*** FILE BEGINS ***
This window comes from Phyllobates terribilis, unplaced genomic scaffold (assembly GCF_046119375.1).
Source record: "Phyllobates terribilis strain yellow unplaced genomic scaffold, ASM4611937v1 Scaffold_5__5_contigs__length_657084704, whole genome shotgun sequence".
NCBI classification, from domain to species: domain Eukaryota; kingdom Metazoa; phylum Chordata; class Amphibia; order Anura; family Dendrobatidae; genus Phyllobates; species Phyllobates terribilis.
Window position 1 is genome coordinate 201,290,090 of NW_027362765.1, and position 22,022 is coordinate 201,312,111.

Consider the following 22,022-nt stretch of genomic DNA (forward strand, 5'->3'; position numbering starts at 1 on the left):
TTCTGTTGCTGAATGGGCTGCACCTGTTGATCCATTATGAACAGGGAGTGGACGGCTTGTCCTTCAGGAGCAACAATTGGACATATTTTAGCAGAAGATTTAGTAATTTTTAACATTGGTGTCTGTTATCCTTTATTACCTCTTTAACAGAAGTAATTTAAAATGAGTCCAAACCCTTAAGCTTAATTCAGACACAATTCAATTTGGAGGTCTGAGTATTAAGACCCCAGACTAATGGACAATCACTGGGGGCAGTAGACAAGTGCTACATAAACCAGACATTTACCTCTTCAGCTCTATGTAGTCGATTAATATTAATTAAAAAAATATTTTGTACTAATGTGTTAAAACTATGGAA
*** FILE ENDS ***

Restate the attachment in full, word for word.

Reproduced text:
This window comes from Phyllobates terribilis, unplaced genomic scaffold (assembly GCF_046119375.1).
Source record: "Phyllobates terribilis strain yellow unplaced genomic scaffold, ASM4611937v1 Scaffold_5__5_contigs__length_657084704, whole genome shotgun sequence".
NCBI classification, from domain to species: domain Eukaryota; kingdom Metazoa; phylum Chordata; class Amphibia; order Anura; family Dendrobatidae; genus Phyllobates; species Phyllobates terribilis.
Window position 1 is genome coordinate 201,290,090 of NW_027362765.1, and position 22,022 is coordinate 201,312,111.

Consider the following 22,022-nt stretch of genomic DNA (forward strand, 5'->3'; position numbering starts at 1 on the left):
TTCTGTTGCTGAATGGGCTGCACCTGTTGATCCATTATGAACAGGGAGTGGACGGCTTGTCCTTCAGGAGCAACAATTGGACATATTTTAGCAGAAGATTTAGTAATTTTTAACATTGGTGTCTGTTATCCTTTATTACCTCTTTAACAGAAGTAATTTAAAATGAGTCCAAACCCTTAAGCTTAATTCAGACACAATTCAATTTGGAGGTCTGAGTATTAAGACCCCAGACTAATGGACAATCACTGGGGGCAGTAGACAAGTGCTACATAAACCAGACATTTACCTCTTCAGCTCTATGTAGTCGATTAATATTAATTAAAAAAATATTTTGTACTAATGTGTTAAAACTATGGAA